Community and facility-level barriers to achieving UHC in Kono District, Sierra Leone and Maryland County, Liberia

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Abstract

Universal Health Coverage (UHC) is achieved when individuals and communities receive the health services they need without suffering financial hardship. However, many countries face barriers to building health systems that enable the availability of affordable, accessible care. The goal of this study was to present a model of local monitoring of barriers and to provide a roadmap for designing interventions that improve access to and use of healthcare delivery systems. We conducted household, individual, and health facility surveys in seven catchment areas in Sierra Leone and Liberia between December 2019 and March 2020. A two-stage cluster sampling method was used to sample households and individuals, and all health facilities were included. We divide access barriers into demand (patient-side care seeking behavior), supply (availability of facilities and services), and their intersection (affordability, spending, and use rates). Among the 2,576 respondents within our 1,051 surveyed households, the propensity to seek care when ill was reported at 90% in Sierra Leone (n = 1,283) and 70% in Liberia (n = 806). We estimated that 31% of households spent greater than 10% of their total expenditure on healthcare in a month, and that 14.5% of households spent greater than 25%. Overall, the general service readiness index mean score for all health centers was around 70%. The greatest hindrance to service readiness was the availability of essential medicines, with facilities reporting an average score of 32% in Sierra Leone and 63% in Liberia. Our evidence suggests that the cost of care is both a barrier to care-seeking and a persisting problem among care-seeking patients. Lack of service availability (essential equipment and medicines), poses a risk to high-quality care. The research team recommends deploying interventions (visit cost subsidies, supply chain improvements) targeted at resolving these issues in order to advance the goal of achieving UHC.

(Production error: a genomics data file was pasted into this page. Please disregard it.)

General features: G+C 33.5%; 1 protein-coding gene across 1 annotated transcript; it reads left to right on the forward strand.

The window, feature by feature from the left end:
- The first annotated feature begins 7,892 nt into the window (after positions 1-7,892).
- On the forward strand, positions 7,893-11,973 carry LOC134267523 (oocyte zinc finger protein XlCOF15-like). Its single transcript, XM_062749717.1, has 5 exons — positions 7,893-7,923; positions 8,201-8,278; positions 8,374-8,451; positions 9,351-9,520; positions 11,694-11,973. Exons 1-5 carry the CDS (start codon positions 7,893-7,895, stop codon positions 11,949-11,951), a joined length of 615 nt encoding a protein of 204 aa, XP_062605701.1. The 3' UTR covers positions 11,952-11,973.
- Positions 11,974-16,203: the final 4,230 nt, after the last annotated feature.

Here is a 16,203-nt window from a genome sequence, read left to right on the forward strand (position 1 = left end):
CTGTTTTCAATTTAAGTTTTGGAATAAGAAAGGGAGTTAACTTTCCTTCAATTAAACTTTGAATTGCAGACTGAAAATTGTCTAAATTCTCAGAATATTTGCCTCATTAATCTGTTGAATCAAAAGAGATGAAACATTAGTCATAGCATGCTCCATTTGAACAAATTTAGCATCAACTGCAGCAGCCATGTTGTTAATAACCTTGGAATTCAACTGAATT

Original languageEnglish
Article numbere0002045
JournalPLOS Global Public Health
Volume3
Issue number6
DOIs
StatePublished - Jun 2023

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